Big fights await Max Holloway if he can get past a dangerous Yair Rodriguez

·Combat columnist
·4-min read

LAS VEGAS — The UFC in particular and mixed martial arts in general is filled with men and women who share the ethos of Max Holloway: Anyone, anywhere, any time. It’s one of the reasons the sport is so great. The best frequently seek out the most difficult challenges, and the rankings mean something.

Holloway, though, finds himself in a unique position as he heads into what should be a fantastic featherweight bout Saturday (4 p.m. ET, ESPN+) at Apex in the main event of UFC Vegas 42 against Yair Rodriguez. A win would likely make him the favorite to be the next challenger for featherweight champion Alexander Volkanovski.

Volkanovski and Holloway have already fought twice, and Volkanovski won both times in very close decisions. He captured the title at UFC 245 and then successfully defended it at UFC 251.

After he defeated Brian Ortega at UFC 266 on Sept. 26, Volkanovski praised Holloway for taking the fight with Rodriguez. Volkanovski said the winner would be the next challenger for his belt.

“Let’s be honest: Max didn’t have to take that fight and he still would have gotten [the title shot],” Volkanovski said.

Holloway knows that, but he wasn’t willing to sit idly by and wait for another title shot like so many have done. The idea of doing it goes against everything he values.

He’s a fighter in every respect of the word, and so he wants to do what fighters do: Fight.

“Why would I even do that?” he said of sitting out waiting for a title shot. “Why?”

That’s one of the many things that UFC president Dana White loves about Holloway. White is a long time combat sports fan who grew up in Boston being addicted to HBO’s World Championship Boxing.

There were many great nights, to be sure, but there were an inordinately high number of letdowns. As a young man, White was desperate to get into combat sports, and was trying hard to break into boxing.

He vowed that should he ever get a chance to run a sport, he’d do things different.

“A lot of times you stay home and watch boxing, you get pissed off you stayed home when you turned off the TV,” White said. “I’d watch HBO and so many times, I asked myself, ‘What was the point of that?’ And I was pissed off I stayed home.

“What I said when we started this and were trying to grow the business, if anyone stayed home to watch our fights, I wanted them to be happy they stayed home when they watched the fights. And a guy like Max, he’s awesome.”

ABU DHABI, UNITED ARAB EMIRATES - JULY 12: (R-L) Max Holloway battles Alexander Volkanovski of Australia in their UFC featherweight championship fight during the UFC 251 event at Flash Forum on UFC Fight Island on July 12, 2020 on Yas Island, Abu Dhabi, United Arab Emirates. (Photo by Jeff Bottari/Zuffa LLC)
Max Holloway isn't one to sit around waiting for a title shot. (Photo by Jeff Bottari/Zuffa LLC)

Holloway is a winner, and is regarded by many as the greatest featherweight ever, though Jose Aldo and Volkanovski both need to be in that conversation. But he isn’t worried about losing because he knows that in MMA, anything can happen. Even more, if he does lose, it won’t matter because it will have happened in a great fight.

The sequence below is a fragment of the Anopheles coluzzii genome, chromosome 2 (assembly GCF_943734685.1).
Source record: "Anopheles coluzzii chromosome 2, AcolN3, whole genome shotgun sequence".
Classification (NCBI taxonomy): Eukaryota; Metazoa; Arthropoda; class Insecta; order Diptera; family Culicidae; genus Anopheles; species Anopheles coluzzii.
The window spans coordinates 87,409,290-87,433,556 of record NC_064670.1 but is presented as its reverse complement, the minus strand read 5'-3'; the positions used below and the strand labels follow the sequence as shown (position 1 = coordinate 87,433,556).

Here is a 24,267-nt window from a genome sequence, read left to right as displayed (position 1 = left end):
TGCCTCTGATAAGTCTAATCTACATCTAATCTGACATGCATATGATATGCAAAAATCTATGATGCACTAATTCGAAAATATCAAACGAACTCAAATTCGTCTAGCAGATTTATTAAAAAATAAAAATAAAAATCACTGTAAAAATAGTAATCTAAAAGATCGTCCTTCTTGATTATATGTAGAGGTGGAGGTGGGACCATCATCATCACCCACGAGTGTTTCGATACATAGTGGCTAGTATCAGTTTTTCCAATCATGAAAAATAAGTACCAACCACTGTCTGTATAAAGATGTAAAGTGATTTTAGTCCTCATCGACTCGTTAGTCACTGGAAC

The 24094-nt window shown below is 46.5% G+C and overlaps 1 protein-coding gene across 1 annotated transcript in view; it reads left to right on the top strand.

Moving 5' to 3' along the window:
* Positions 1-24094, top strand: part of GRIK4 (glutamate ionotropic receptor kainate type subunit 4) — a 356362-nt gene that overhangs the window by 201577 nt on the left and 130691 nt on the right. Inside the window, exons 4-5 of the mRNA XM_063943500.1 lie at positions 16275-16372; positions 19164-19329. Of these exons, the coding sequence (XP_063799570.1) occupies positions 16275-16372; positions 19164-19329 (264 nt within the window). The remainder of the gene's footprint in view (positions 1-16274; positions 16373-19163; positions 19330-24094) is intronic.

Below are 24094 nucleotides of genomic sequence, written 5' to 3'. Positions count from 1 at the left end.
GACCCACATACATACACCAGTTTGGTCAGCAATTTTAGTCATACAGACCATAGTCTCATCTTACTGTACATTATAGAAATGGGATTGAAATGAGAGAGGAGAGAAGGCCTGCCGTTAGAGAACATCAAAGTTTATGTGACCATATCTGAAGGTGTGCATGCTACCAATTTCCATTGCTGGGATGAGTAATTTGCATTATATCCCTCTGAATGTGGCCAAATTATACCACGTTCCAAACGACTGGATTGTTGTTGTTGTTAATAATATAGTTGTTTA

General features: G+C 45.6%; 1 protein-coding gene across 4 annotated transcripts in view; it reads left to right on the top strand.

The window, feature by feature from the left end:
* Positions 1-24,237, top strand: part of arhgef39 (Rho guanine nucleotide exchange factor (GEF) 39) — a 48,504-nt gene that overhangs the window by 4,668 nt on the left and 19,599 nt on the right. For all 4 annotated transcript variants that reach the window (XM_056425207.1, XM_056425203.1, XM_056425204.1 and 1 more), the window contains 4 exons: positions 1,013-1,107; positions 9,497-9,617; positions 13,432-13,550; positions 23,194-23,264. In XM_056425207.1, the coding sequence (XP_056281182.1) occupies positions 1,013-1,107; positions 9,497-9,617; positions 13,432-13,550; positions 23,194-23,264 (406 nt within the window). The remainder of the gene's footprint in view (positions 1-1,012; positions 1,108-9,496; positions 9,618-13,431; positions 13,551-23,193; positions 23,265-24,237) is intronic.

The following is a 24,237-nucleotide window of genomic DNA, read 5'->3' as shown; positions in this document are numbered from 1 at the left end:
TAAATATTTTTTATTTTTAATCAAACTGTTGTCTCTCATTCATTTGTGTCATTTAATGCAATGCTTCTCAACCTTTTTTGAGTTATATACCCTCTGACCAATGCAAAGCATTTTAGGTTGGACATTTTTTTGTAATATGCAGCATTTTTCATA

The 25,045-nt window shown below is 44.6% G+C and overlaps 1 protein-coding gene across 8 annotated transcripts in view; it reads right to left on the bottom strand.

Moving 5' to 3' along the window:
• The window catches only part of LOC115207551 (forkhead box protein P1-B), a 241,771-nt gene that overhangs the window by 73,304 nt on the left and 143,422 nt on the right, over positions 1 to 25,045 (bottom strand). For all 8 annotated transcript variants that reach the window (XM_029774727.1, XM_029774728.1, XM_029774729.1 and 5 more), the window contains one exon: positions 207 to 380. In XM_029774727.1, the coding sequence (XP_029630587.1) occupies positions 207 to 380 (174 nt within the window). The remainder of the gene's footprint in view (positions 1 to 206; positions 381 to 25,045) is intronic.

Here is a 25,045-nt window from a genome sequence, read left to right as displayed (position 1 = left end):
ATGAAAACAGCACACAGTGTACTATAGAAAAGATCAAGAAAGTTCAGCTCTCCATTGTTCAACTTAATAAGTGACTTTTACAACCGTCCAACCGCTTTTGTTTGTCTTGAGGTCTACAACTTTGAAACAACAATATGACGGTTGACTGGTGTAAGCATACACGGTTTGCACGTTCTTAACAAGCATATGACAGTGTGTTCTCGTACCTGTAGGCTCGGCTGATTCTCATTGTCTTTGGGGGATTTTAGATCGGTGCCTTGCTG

White said he never wants to harm a fighter who loses if the fighter delivers a fan-friendly performance.

“Max Holloway is a fighter who will fight anyone, goes balls to the wall at all times and he’s not worried about the consequences,” White said.

Holloway’s facing a dangerous opponent in Rodriguez, even though Rodriguez will be fighting for the first time in 25 months. He’ll probably be offered a shot at Volkanovski if he wins.

He’s not ready to commit to that yet, though.

“Look, I’ve got five title-fight wins,” Holloway told Yahoo Sports. “I definitely want my sixth title win and what better person to be with than Alex? At the end of the day, the UFC has discussed this with us. I’ve got a win over the 155 champ [Charles Oliveira]. We’re always on the short list for a Conor McGregor fight. I’m the best boxer in the UFC and we live in wild times, so I’ll let you guys use your imagination as to what can happen next.”

It doesn’t take much imagination to know: Holloway will be in a big fight. The question is the identity of his opponent.

Assuming he gets past Rodriguez on Saturday, there seem to be four logical choices at this point, though one is more of a wild card than the others:

• A third fight for the featherweight title against Volkanovski.

• A bout for the lightweight title with Oliveira if Oliveira defeats Dustin Poirier in their title fight next month.

• A fight with McGregor.

• A bout with former two-division champion Henry Cejudo if, as Cejudo manager Ali Abdel-Aziz insists, Cejudo ends his short retirement to take a run at the featherweight title.

The great thing with Holloway is that no matter who it is, fans will be roaring when it ends and those who watched it on television will be happy they stayed home.

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